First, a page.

Here at the Windows Phone 8 announcement, I had a bit of time to sit down with Casey McGee, Senior Marketing Manager for Microsoft's Mobile Communications Business. We had a quick chat about various aspects of what was - and was not - covered in today's presentation, and these are just a few bits and pieces that he shared with me:
- I asked about the availability of native screenshot capture in the Windows Phone 8 OS. "Stay tuned!" was the reply, with a slight smile; I tried to draw a firm 'yes' or 'no' out of him, but he wouldn't give in.
- Casey wasn't 100% certain on this, but it's his belief that there is no limit to the number of tiles that can be displayed on the Start Screen.
- Don't read too much into the fact that only four OEMs - Nokia, Huawei, Samsung and HTC - were identified as launch partners for Windows Phone 8 devices. While there are some notable exceptions - particularly LG and Acer - we should expect other OEMs to make announcements in due course.
- In the presentation earlier, Microsoft made plenty of noise about WP8 being optimised for multi-core processors. Casey wouldn't be drawn on the kind of optimisation - if any - that Microsoft may have made for single-core processors, so it's not yet clear whether any single-core devices will be sold with Windows Phone 8 on board. This might not seem terribly interesting for developed markets like Europe and the US, but it could be significant for developing markets, where multi-core processors could add more cost to handsets, which could prove critical for more price-sensitive customers.
- There is, apparently, no development codename (e.g. Apollo, Tango etc.) for the Windows Phone 7.8 update that will be made available to current 7.5 handsets. Internally, the update is simply referred to as "7.8".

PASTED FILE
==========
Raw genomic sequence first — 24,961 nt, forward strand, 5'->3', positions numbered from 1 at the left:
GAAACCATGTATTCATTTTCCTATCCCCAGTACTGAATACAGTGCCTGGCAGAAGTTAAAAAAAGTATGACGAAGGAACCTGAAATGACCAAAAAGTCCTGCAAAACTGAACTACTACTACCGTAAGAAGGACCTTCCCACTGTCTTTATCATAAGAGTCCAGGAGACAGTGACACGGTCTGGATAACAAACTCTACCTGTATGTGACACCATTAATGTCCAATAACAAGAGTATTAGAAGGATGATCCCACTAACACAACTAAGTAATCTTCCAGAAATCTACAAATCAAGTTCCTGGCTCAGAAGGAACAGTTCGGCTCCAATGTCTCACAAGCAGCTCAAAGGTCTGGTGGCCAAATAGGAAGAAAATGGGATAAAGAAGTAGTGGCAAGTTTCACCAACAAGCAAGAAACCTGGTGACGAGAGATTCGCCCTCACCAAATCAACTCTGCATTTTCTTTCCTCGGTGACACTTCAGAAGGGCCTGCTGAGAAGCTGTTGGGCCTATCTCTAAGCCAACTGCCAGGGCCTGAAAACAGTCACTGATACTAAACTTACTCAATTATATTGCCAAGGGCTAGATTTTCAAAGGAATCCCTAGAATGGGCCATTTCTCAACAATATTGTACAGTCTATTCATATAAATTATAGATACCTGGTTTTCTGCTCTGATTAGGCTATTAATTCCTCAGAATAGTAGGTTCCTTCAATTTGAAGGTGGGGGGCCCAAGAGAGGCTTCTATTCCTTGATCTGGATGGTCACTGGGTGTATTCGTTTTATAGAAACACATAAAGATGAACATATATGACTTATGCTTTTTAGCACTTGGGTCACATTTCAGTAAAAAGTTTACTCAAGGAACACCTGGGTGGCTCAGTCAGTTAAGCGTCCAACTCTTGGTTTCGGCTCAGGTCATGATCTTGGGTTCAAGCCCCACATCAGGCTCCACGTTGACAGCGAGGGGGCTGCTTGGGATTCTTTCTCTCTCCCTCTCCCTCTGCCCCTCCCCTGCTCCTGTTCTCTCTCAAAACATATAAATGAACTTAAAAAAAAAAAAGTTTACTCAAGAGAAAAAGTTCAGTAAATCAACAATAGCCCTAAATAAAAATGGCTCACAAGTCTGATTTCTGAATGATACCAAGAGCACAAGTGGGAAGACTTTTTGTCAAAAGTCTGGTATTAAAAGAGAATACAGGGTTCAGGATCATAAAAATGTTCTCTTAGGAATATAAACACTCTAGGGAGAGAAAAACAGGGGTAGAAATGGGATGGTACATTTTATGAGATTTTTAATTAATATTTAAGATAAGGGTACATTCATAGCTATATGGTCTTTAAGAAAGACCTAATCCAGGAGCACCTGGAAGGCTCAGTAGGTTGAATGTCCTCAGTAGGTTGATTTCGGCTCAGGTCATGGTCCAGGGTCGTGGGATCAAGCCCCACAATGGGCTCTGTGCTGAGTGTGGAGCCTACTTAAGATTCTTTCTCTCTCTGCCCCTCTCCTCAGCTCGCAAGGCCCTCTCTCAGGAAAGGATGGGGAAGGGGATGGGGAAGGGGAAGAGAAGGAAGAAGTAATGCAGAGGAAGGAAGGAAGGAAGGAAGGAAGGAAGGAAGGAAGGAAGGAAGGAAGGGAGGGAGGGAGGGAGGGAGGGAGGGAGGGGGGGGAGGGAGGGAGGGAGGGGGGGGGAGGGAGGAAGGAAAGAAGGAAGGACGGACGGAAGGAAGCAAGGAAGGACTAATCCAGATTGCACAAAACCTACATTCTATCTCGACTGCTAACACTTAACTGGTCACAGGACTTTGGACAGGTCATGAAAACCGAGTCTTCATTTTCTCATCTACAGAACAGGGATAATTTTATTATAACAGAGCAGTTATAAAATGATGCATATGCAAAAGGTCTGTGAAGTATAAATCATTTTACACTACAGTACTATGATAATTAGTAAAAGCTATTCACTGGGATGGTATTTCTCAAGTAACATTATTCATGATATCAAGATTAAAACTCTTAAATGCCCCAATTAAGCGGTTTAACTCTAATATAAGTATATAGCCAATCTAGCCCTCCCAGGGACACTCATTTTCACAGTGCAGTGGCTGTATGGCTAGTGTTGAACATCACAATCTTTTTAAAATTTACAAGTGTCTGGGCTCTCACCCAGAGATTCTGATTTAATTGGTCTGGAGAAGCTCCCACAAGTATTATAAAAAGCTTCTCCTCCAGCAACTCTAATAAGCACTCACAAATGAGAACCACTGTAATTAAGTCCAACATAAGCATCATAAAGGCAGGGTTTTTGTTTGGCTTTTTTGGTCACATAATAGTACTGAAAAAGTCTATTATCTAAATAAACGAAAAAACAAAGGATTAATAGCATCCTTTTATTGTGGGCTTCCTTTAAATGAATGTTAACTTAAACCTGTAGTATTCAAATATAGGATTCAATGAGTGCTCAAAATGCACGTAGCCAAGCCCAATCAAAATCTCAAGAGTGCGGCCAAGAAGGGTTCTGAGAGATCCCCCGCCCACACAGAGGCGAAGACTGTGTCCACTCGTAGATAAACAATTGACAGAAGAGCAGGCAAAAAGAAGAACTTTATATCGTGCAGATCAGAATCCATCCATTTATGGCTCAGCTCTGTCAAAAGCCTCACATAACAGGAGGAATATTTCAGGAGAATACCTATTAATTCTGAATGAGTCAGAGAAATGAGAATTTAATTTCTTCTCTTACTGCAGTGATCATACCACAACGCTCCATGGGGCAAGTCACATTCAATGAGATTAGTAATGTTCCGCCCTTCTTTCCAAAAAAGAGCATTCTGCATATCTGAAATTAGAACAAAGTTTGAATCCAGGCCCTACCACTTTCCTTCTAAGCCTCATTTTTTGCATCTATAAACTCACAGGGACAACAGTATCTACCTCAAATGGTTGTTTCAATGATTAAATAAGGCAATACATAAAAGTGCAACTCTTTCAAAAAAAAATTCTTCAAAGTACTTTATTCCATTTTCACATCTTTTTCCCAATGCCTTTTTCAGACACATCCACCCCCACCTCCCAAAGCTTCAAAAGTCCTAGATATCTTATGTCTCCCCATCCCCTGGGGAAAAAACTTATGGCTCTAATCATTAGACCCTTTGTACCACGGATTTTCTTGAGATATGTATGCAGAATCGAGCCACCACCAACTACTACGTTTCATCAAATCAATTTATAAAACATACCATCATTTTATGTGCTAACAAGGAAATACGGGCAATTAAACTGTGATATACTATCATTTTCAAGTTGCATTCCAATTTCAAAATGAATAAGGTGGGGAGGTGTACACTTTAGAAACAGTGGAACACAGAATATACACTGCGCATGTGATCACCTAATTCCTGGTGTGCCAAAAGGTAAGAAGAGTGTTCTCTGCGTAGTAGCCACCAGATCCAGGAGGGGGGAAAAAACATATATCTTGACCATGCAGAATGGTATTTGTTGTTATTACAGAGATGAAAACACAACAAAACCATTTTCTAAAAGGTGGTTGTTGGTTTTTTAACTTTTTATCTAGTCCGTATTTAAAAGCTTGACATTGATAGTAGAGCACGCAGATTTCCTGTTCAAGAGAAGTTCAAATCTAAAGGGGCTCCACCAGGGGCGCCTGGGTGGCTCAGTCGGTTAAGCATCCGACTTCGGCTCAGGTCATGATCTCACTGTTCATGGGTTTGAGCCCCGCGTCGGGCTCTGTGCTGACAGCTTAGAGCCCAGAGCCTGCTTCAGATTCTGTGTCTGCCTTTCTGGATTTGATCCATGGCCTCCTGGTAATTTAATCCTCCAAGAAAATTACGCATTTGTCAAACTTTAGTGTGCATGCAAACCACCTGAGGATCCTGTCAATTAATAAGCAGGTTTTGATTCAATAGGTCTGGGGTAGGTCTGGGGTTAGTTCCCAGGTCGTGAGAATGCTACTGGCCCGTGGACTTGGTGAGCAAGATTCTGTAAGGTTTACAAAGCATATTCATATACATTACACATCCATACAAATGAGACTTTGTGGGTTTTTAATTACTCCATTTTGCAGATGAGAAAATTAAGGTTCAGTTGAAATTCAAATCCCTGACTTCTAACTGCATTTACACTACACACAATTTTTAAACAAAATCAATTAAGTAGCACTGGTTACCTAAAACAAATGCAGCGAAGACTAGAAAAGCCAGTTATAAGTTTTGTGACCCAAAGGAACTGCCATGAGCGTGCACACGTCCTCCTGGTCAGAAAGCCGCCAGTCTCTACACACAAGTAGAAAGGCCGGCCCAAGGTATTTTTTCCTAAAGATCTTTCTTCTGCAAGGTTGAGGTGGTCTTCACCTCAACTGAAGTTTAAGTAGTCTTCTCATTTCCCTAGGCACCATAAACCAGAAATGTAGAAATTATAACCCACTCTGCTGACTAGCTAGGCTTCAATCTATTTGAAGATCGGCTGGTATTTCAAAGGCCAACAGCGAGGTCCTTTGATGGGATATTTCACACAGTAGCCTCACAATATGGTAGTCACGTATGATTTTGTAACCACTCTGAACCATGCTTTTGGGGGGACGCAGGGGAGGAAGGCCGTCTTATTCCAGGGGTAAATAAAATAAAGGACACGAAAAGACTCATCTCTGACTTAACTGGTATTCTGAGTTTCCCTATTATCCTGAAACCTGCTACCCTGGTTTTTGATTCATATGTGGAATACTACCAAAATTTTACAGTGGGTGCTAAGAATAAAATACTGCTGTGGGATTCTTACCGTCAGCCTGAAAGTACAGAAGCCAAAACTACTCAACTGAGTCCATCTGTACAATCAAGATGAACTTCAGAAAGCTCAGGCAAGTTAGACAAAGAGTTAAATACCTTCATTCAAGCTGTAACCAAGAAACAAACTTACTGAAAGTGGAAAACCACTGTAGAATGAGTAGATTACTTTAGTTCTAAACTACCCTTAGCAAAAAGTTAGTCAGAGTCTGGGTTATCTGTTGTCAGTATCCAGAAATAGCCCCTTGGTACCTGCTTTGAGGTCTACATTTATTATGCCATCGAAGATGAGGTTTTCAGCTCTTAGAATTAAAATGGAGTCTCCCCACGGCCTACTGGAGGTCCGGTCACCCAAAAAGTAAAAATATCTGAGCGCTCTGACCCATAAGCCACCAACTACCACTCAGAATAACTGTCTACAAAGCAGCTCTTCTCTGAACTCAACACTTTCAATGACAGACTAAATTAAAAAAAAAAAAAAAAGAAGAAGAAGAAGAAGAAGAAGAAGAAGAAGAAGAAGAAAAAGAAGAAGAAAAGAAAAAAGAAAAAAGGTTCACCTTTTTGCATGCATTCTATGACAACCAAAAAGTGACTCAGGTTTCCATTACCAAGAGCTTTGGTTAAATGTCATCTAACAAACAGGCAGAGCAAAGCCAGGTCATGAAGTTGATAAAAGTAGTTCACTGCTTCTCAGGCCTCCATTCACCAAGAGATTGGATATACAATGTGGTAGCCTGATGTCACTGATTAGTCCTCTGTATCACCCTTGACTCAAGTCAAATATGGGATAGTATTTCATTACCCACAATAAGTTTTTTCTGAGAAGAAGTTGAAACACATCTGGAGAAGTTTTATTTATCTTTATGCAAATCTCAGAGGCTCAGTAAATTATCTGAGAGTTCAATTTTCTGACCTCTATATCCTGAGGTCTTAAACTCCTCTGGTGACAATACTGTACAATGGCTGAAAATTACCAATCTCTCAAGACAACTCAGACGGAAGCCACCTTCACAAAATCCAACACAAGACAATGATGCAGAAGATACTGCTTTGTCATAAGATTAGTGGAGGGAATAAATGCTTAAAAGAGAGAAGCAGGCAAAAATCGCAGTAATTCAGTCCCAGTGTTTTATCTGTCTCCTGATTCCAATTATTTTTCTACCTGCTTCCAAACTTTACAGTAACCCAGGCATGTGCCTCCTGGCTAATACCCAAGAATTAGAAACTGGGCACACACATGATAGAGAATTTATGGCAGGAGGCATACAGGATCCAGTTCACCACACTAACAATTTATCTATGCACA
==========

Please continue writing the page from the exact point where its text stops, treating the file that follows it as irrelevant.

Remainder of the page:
- Microsoft committed to support devices for at least eighteen months with OS updates and Casey was keen to underline that that is Microsoft's "bare minimum" commitment. He told me that MS believes it's important to establish that bare minimum to maintain customer confidence - but Microsoft is working with carriers on a region-by-region basis to try to provide a sensible update program for users (for example, in Canada, where some users commit to 36-month contracts). That doesn't necessarily mean that Canadian customers should expect 36 months of updates though.
- Updates will still be subject to carrier approval, despite being delivered OTA.
- I also asked about whether or not a 'silent update' process might be available for the OS - for example, to emergency-patch serious vulnerabilities - such as is available on the Windows PC client, with 'automatic updates' that download and install themselves. Casey told me that it's possible for Microsoft to push a notification to the device, to alert the user that "an update is available", but doesn't believe that there's any auto-update procedure in place that does not require user authorisation at point of installation.
We'll try to find out more about Windows Phone 8 in the hours, days and weeks ahead - so be sure to stay tuned to Neowin for all the latest info!